- Ph.D., Harvard University, 2000
Candy Gunther Brown
Professor, Religious Studies
Affiliate Faculty, American Studies
Professor, Religious Studies
Affiliate Faculty, American Studies
I am an historian and ethnographer of religion and culture. My particular focus is the United States, understood within the broader frameworks of the Americas and global cultural flows. My first book, The Word in the World: Evangelical Writing, Publishing, and Reading in America, 1789-1880 (University of North Carolina Press, 2004), assesses how evangelicals interacted with the burgeoning print market of the mid-nineteenth century.
Studying evangelical print culture alerted me to the significance of “sanctification,” pursuit of holiness or freedom from sin and its consequences—including bodily sickness—as an organizing yet inadequately examined theme in American evangelicalism. As I followed the story forward in time and across space, I discovered the centrality of divine healing practices to the spread of global Pentecostal and Charismatic Christianity in the twentieth and twenty-first centuries. My edited book, Global Pentecostal and Charismatic Healing (Oxford University Press, 2011), reveals that the primary appeal of Pentecostalism worldwide is as a religion of healing.
Many people claim that prayer has cured them of blindness, deafness, and metastasized cancers. Can, and should, science test such claims? Testing Prayer: Science and Healing (Harvard University Press, 2012) argues that if prayer practices affect health—for better or for worse, for natural or for supernatural reasons—then doctors, patients, and policymakers should all want to know. This book models a multipronged, empirical method for studying prayer practices: comparison of medical records from before and after prayer, surveys of prayer recipients, prospective clinical trials, and multiyear follow-up observations and interviews.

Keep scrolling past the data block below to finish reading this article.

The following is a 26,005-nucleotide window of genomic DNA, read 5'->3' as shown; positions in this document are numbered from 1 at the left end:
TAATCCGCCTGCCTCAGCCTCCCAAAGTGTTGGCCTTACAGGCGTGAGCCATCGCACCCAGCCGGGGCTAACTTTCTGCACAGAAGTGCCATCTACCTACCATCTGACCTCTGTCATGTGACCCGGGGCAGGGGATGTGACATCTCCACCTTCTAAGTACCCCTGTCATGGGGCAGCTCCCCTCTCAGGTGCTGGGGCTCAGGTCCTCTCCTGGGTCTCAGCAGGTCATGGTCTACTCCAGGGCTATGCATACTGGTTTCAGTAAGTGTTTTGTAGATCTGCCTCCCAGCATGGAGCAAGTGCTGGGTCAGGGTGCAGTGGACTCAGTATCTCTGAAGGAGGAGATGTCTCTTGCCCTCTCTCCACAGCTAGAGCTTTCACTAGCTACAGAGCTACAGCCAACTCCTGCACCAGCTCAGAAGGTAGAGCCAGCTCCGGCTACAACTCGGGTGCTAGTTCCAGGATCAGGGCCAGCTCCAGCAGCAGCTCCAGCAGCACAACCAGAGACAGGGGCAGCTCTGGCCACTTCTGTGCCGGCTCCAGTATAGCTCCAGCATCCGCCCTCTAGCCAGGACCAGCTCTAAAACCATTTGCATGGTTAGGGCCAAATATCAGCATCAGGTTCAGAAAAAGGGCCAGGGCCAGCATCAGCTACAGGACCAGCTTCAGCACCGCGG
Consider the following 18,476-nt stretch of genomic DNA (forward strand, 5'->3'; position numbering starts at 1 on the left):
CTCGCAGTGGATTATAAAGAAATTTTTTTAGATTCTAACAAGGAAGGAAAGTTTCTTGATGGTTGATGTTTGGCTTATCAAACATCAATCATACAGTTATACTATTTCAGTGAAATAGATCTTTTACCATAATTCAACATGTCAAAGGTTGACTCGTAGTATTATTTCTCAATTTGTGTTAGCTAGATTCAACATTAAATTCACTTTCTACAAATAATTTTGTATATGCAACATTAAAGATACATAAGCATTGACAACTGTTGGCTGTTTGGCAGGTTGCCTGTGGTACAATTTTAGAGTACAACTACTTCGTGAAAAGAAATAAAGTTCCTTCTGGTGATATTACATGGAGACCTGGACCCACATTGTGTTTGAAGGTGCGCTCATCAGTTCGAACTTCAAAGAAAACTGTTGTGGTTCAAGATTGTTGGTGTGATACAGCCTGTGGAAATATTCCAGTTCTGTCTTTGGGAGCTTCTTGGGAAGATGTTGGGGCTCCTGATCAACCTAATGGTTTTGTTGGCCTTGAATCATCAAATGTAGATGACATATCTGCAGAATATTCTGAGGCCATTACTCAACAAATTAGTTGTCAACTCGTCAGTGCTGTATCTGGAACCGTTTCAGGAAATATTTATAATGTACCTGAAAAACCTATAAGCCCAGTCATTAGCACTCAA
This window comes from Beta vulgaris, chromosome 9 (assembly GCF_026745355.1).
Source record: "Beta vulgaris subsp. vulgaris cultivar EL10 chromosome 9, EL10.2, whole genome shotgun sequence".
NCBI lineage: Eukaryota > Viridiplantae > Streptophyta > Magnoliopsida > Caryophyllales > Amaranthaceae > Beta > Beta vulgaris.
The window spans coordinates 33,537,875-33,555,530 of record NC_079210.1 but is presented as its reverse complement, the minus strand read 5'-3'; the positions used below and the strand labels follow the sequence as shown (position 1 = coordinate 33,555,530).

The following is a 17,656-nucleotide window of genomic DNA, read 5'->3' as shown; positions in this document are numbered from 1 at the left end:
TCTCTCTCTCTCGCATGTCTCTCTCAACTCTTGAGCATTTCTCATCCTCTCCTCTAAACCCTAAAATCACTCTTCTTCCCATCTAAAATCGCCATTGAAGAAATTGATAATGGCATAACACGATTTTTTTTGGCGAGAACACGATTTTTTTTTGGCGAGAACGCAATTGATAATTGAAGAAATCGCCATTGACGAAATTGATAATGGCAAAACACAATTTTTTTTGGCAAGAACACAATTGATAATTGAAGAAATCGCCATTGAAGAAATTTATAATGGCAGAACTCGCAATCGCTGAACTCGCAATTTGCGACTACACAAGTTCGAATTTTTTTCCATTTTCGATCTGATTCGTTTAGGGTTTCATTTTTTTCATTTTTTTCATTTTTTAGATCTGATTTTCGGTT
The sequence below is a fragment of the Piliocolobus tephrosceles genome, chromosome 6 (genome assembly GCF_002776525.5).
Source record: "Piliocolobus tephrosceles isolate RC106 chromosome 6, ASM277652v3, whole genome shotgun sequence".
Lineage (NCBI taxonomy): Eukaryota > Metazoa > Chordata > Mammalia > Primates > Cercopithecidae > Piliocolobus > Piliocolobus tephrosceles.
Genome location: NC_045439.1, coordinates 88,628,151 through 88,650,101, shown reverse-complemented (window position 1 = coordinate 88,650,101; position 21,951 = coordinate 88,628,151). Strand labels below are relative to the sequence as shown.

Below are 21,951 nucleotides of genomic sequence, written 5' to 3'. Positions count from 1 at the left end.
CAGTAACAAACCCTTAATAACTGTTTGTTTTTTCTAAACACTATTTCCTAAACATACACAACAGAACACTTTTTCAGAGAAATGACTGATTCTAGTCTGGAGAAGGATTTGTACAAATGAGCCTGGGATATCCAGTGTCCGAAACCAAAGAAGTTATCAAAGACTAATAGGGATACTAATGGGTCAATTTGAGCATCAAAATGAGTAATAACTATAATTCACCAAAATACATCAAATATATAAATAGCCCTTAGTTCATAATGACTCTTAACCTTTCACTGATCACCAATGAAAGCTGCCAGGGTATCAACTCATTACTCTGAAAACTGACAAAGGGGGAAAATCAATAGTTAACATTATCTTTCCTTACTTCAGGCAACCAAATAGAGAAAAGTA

As I interviewed Christians about their divine healing practices, some of them surprised me by describing their love for complementary and alternative medicine (CAM). This led me to write The Healing Gods: Complementary and Alternative Medicine in Christian America (Oxford University Press, 2013). People usually ask whether CAM works without asking why it is supposed to work. Many popular CAM practices—such as yoga, chiropractic, acupuncture, Reiki, Therapeutic Touch, meditation, martial arts, homeopathy, and anticancer diets—are premised upon religious theories closely associated with Hinduism, Buddhism, Taoism (Daoism), or Western metaphysics—and lack scientific evidence of efficacy and safety. Yet, CAM entered the American cultural and evangelical Christian mainstreams as people re-categorized practices as non-religious (though generically spiritual) health-care, fitness, or scientific techniques. Holistic health care raises ethical and legal questions of informed consent, consumer protection, and religious establishment at the center of biomedical ethics, tort law, and constitutional law. Healing Gods gets to the heart of values such as personal autonomy, self-determination, religious equality, and religious voluntarism.